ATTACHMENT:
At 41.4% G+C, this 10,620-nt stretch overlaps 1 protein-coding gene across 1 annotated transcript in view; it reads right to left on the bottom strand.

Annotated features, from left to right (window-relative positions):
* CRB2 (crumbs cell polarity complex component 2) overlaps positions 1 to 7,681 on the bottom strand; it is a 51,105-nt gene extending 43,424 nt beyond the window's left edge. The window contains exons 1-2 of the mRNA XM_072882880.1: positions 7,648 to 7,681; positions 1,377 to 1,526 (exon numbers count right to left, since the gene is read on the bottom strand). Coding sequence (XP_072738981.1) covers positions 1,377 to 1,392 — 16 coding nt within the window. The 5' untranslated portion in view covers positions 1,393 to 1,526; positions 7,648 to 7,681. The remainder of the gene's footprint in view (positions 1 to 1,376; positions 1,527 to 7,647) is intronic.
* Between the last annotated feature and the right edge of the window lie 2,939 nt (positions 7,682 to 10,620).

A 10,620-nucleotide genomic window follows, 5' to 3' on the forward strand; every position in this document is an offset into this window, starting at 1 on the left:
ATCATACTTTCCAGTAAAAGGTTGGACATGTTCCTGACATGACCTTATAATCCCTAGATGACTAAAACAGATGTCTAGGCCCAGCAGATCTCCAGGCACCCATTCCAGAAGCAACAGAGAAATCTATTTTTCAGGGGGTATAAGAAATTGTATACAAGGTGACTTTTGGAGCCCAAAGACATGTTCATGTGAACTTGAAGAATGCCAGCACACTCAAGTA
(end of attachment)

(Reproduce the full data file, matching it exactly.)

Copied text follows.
At 41.4% G+C, this 10,620-nt stretch overlaps 1 protein-coding gene across 1 annotated transcript in view; it reads right to left on the bottom strand.

Annotated features, from left to right (window-relative positions):
* CRB2 (crumbs cell polarity complex component 2) overlaps positions 1 to 7,681 on the bottom strand; it is a 51,105-nt gene extending 43,424 nt beyond the window's left edge. The window contains exons 1-2 of the mRNA XM_072882880.1: positions 7,648 to 7,681; positions 1,377 to 1,526 (exon numbers count right to left, since the gene is read on the bottom strand). Coding sequence (XP_072738981.1) covers positions 1,377 to 1,392 — 16 coding nt within the window. The 5' untranslated portion in view covers positions 1,393 to 1,526; positions 7,648 to 7,681. The remainder of the gene's footprint in view (positions 1 to 1,376; positions 1,527 to 7,647) is intronic.
* Between the last annotated feature and the right edge of the window lie 2,939 nt (positions 7,682 to 10,620).

A 10,620-nucleotide genomic window follows, 5' to 3' on the forward strand; every position in this document is an offset into this window, starting at 1 on the left:
ATCATACTTTCCAGTAAAAGGTTGGACATGTTCCTGACATGACCTTATAATCCCTAGATGACTAAAACAGATGTCTAGGCCCAGCAGATCTCCAGGCACCCATTCCAGAAGCAACAGAGAAATCTATTTTTCAGGGGGTATAAGAAATTGTATACAAGGTGACTTTTGGAGCCCAAAGACATGTTCATGTGAACTTGAAGAATGCCAGCACACTCAAGTA